About the Review of the Red Meat MoU

Source: Towards a Better Red Meat Future. A Green Paper for the Red Meat MoU.

RMAC has initiated this review to explore reform options for the MoU, the partnership agreement which has guided RMAC and guided interactions between peak industry councils, rural research and development corporations, and the Commonwealth Government since RMAC and the Red Meat MoU was established over twenty years ago.

Recognising the many interests within the red meat industry – both amongst signatories and businesses – RMAC determined the need for an independent, wide-ranging and consultative Review process that put all aspects of how industry does things on the table. The Review has been designed to give an arm’s length assessment on how to build a better red meat future, and RMAC has put in place a range of checks-and-balances to ensure the integrity of the independence.

The purpose of the MoU and its associated reforms was to support greater self-determination and self-regulation of the red meat industry, while continuing to ensure appropriate representation, governance and accountability. The MoU incorporates:

  • defining a role for RMAC to give policy advice to the Commonwealth in respect of the whole of the industry sector it represents, and to respond to the Minister on issues the Minister raises with it
  • the definition of agreed roles and responsibilities;
  • funding, planning and service delivery arrangements;
  • the Meat Industry Strategic Plan (MISP) and
  • research and development; and,

WHAT WE LEARNT FROM THE GREEN PAPER

As the industry has grown, so too have the relationships that RMAC and the red meat industry need to maintain in the daily exercise of their responsibilities. When managing issues and policy on behalf of the industry, RMAC and its members currently engages with Government departments, including, but not limited to:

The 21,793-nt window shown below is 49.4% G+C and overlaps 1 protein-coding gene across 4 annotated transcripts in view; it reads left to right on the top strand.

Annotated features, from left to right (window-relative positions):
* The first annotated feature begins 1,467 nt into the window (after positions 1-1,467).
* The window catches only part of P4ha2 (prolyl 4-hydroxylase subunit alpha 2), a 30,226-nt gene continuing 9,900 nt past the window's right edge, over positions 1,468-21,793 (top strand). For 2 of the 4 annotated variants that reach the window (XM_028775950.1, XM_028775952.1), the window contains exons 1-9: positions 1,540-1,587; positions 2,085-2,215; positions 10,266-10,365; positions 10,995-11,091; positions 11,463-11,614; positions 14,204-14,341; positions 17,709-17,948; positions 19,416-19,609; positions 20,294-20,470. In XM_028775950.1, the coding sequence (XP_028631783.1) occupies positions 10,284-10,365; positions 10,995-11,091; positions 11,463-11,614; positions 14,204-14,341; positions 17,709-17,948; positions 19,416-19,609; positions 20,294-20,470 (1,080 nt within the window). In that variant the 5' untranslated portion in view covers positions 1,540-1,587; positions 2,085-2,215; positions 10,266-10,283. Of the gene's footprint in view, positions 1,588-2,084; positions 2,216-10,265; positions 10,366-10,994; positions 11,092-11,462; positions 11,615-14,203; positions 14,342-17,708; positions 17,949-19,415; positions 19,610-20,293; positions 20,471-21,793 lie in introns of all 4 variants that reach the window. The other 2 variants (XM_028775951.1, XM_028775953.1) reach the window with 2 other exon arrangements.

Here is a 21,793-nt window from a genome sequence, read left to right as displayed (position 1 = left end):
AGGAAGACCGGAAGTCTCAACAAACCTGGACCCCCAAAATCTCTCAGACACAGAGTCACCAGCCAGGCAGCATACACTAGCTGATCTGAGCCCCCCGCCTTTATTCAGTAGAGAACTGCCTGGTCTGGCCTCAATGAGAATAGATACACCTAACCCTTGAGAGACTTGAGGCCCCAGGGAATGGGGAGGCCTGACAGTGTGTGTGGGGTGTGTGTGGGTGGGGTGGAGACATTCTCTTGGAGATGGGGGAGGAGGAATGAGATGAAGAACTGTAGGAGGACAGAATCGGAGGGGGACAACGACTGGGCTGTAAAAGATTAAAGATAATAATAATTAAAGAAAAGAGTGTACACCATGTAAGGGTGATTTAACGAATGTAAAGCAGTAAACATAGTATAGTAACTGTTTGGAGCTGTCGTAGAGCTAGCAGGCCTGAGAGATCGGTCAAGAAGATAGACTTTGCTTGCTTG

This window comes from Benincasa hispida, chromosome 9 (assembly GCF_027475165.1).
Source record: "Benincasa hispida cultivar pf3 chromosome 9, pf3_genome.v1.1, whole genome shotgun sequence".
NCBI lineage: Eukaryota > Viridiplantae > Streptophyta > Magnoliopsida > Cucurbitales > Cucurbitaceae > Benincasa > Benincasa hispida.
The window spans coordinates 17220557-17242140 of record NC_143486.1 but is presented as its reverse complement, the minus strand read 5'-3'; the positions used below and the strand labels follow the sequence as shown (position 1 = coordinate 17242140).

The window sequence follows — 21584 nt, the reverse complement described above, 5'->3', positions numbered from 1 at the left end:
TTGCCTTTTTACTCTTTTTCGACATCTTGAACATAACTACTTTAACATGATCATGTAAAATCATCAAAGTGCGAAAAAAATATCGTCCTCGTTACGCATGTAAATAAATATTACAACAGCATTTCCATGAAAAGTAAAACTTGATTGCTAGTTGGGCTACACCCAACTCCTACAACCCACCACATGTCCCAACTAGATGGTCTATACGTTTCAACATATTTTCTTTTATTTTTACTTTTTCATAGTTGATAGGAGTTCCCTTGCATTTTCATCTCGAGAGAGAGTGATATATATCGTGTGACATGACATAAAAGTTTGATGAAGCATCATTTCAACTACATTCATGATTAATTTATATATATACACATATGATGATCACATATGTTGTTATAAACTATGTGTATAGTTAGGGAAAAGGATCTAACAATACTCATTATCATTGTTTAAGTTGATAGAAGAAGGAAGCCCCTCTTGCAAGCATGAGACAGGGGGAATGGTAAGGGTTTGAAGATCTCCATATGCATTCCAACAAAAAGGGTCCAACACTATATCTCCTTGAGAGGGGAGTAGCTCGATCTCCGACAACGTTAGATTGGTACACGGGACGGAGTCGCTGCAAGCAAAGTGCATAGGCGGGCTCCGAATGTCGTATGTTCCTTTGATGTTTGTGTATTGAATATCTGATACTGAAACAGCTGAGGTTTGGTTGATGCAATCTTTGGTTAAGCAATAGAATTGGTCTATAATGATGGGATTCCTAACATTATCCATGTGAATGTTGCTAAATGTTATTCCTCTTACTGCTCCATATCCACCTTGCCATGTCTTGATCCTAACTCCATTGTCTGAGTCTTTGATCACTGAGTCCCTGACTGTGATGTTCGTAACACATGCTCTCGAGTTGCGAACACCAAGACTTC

• Department of Agriculture and Water Resources (DAWR) on policy and biosecurity, among others;
  • Department of Infrastructure, Regional Development and Cities on supply chain and logistics planning and investment;
  • Department of Industry and Innovation on processing and manufacturing;
  • Department of Foreign Affairs and Trade, including AusTrade, on trade and market access, provenance, traceability, technical barriers to trade with DAWR, and bilateral, multilateral and plurilateral trade deals;
  • Department of Health on public policy and nutrition;
  • Department of Workplace Relations on employment
  • Department of Environment and Energy on energy costs and sustainability programs; and,
  • Relevant State Government agencies.

Service Providers too have been challenged to be more collaborative, for example, in the recent Department of Agriculture and Water Resources report Agricultural Innovation—A national approach to grow Australia’s future.

As the industry has moved away from the language of agricultural production to self-identify as being a part of the food supply chain, it has also altered the way it engages with the federal government.

As the red meat industry moves to align its members vertically, to streamline engagements and provide industry unity on key issues, it now needs to engage more fully with government and other stakeholders dispersed horizontally across many different agencies and jurisdictions.

Emerging challenges

There is a growing recognition from players in the red meat value chain, from paddock to plate, that the industry could do better and take a bold leap forward – that it can take control and shape its own future rather than respond reactively to events and challenges that may force others to take control.

While the industry continues to strive for unified responses to emerging issues, the current governance arrangements appear to accept unnecessary divisions between supply chain participants.

Community concerns around animal welfare have been voiced publicly, and often. In turn, industry has concerns about whether sections of the supply chain can survive rising costs to operate, especially in the face of growing competition from other red meat producing nations and a growing regulatory burden. Stakeholders within the supply chain challenge whether the industry has secured a social license to operate.